Healthy Child Care Colorado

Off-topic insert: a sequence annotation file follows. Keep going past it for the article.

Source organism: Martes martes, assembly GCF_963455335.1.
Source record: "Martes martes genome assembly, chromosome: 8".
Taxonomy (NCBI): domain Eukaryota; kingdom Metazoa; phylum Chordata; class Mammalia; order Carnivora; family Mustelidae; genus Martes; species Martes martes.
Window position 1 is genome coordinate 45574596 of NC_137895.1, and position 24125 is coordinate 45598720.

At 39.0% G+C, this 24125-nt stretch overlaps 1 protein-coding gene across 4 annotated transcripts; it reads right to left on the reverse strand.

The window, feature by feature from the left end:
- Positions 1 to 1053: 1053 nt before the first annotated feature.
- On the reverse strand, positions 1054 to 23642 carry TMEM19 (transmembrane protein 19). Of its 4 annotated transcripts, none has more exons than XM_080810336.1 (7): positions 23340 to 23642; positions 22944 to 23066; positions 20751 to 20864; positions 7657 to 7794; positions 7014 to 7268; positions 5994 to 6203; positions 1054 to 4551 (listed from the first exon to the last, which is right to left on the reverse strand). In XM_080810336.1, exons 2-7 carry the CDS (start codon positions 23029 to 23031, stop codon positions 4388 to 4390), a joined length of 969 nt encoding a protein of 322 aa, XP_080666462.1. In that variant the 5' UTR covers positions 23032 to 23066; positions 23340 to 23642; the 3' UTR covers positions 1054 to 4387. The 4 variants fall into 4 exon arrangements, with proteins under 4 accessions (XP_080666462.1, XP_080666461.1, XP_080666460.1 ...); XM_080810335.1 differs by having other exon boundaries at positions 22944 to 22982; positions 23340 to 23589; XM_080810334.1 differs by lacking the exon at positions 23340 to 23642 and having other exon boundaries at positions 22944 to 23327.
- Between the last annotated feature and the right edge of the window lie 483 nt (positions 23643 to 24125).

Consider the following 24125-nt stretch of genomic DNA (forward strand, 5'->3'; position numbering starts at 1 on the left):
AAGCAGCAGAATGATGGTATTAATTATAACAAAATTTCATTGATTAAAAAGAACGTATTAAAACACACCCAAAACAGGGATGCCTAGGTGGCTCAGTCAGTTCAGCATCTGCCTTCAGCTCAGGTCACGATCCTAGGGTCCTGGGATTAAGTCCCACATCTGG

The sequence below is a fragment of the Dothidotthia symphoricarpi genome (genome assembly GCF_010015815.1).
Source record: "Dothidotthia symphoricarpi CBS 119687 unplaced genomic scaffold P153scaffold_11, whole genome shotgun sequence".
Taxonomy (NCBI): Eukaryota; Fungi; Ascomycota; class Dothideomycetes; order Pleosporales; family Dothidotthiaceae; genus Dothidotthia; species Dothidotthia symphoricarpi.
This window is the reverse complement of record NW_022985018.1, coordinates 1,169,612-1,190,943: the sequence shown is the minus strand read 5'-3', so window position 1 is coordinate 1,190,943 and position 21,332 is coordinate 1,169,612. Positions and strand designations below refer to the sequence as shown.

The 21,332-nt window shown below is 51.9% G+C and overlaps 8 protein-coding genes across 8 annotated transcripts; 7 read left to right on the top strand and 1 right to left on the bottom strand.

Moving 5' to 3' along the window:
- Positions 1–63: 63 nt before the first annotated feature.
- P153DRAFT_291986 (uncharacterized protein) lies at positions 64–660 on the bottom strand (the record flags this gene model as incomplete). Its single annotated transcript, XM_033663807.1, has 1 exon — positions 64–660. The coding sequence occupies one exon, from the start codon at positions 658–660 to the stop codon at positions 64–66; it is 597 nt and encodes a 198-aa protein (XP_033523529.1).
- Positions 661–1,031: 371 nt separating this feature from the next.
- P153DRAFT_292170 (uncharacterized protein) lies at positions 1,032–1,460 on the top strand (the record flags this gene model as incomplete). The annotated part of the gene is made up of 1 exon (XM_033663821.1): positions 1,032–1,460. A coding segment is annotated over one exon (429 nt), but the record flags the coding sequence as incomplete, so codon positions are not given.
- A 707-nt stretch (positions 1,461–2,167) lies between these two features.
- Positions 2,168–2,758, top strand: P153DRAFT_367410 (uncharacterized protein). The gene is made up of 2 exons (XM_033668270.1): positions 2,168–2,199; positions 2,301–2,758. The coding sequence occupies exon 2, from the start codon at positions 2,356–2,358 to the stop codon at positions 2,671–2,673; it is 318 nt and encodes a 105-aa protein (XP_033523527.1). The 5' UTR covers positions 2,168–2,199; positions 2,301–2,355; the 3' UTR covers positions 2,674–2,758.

Healthy Child Care Colorado arose out of the Healthy Child Care America initiative that began in the 1990s with support from the US Department of Health and Human Services, the Maternal and Child Health Bureau, Health Resources and Services Administration; the Child Care Bureau, Administration for Children and Families; the American Academy of Pediatrics; and the American Public Health Association. These partners recognized the potential to positively impact the health and safety of children in early childhood settings throughout the country. Their cognitive growth will be equivalent to their peers. This will mean they do better in school and have better social skills. These children will also be physically healthy to compete and function like other children their age. Adding these kinds of policies adds work to teachers and school administrators. Policies like these take away from time and resources that can be used for education. Schools also need to provide the food to the children directly. The food must also meet the guidelines of the food administration. Documents must be kept as well as financing for reimbursement. Students who receive free lunch are also affected by this because they are able to recognize that they need additional resources. Parents will have a lighter burden because they will not have to worry about how they will pay for lunch. Tax payers will also be affected because schools do not often have the budget to pay the food vendor so many is taken from funds used for learning. The United States Department of Agriculture provides tools for schools to follow mandates. Some of these mandates focus on preventing child obesity and focus on health. This system shows how to properly serve food, including portions of grains, amounts of sodium and portions. School administrators can utilize these tools to create ideas so that serving a healthy lunch is made easier.